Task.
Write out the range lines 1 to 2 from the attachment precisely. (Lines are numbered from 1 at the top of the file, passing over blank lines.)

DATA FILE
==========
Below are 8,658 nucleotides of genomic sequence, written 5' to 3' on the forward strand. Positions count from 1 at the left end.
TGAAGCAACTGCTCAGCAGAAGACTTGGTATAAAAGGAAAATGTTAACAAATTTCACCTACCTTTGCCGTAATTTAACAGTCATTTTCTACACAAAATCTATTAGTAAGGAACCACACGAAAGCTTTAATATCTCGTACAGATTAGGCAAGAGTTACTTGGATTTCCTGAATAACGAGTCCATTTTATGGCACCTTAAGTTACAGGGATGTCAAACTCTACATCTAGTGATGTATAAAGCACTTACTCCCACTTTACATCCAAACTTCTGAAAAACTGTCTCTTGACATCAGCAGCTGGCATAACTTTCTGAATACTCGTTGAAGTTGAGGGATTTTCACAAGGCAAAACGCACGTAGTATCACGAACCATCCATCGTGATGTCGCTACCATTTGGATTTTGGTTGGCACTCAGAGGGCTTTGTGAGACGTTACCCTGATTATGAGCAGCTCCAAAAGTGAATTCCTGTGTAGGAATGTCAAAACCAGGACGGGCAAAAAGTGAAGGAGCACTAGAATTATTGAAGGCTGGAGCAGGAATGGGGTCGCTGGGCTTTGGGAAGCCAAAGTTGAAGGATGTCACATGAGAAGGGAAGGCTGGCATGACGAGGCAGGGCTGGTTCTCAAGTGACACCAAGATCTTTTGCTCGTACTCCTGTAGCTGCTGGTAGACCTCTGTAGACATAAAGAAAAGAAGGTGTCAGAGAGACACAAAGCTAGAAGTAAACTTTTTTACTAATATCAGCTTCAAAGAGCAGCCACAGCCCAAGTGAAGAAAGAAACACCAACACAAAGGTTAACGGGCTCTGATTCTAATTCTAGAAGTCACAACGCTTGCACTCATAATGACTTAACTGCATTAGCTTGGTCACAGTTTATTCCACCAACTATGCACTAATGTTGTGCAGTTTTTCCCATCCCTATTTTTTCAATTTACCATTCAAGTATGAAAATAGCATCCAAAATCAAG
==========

Below are 8,658 nucleotides of genomic sequence, written 5' to 3' on the forward strand. Positions count from 1 at the left end.
TGAAGCAACTGCTCAGCAGAAGACTTGGTATAAAAGGAAAATGTTAACAAATTTCACCTACCTTTGCCGTAATTTAACAGTCATTTTCTACACAAAATCTATTAGTAAGGAACCACACGAAAGCTTTAATATCTCGTACAGATTAGGCAAGAGTTACTTGGATTTCCTGAATAACGAGTCCATTTTATGGCACCTTAAGTTACAGGGATGTCAAACTCTACATCTAGTGATGTATAAAGCACTTACTCCCACTTTACATCCAAACTTCTGAAAAACTGTCTCTTGACATCAGCAGCTGGCATAACTTTCTGAATACTCGTTGAAGTTGAGGGATTTTCACAAGGCAAAACGCACGTAGTATCACGAACCATCCATCGTGATGTCGCTACCATTTGGATTTTGGTTGGCACTCAGAGGGCTTTGTGAGACGTTACCCTGATTATGAGCAGCTCCAAAAGTGAATTCCTGTGTAGGAATGTCAAAACCAGGACGGGCAAAAAGTGAAGGAGCACTAGAATTATTGAAGGCTGGAGCAGGAATGGGGTCGCTGGGCTTTGGGAAGCCAAAGTTGAAGGATGTCACATGAGAAGGGAAGGCTGGCATGACGAGGCAGGGCTGGTTCTCAAGTGACACCAAGATCTTTTGCTCGTACTCCTGTAGCTGCTGGTAGACCTCTGTAGACATAAAGAAAAGAAGGTGTCAGAGAGACACAAAGCTAGAAGTAAACTTTTTTACTAATATCAGCTTCAAAGAGCAGCCACAGCCCAAGTGAAGAAAGAAACACCAACACAAAGGTTAACGGGCTCTGATTCTAATTCTAGAAGTCACAACGCTTGCACTCATAATGACTTAACTGCATTAGCTTGGTCACAGTTTATTCCACCAACTATGCACTAATGTTGTGCAGTTTTTCCCATCCCTATTTTTTCAATTTACCATTCAAGTATGAAAATAGCATCCAAAATCAAG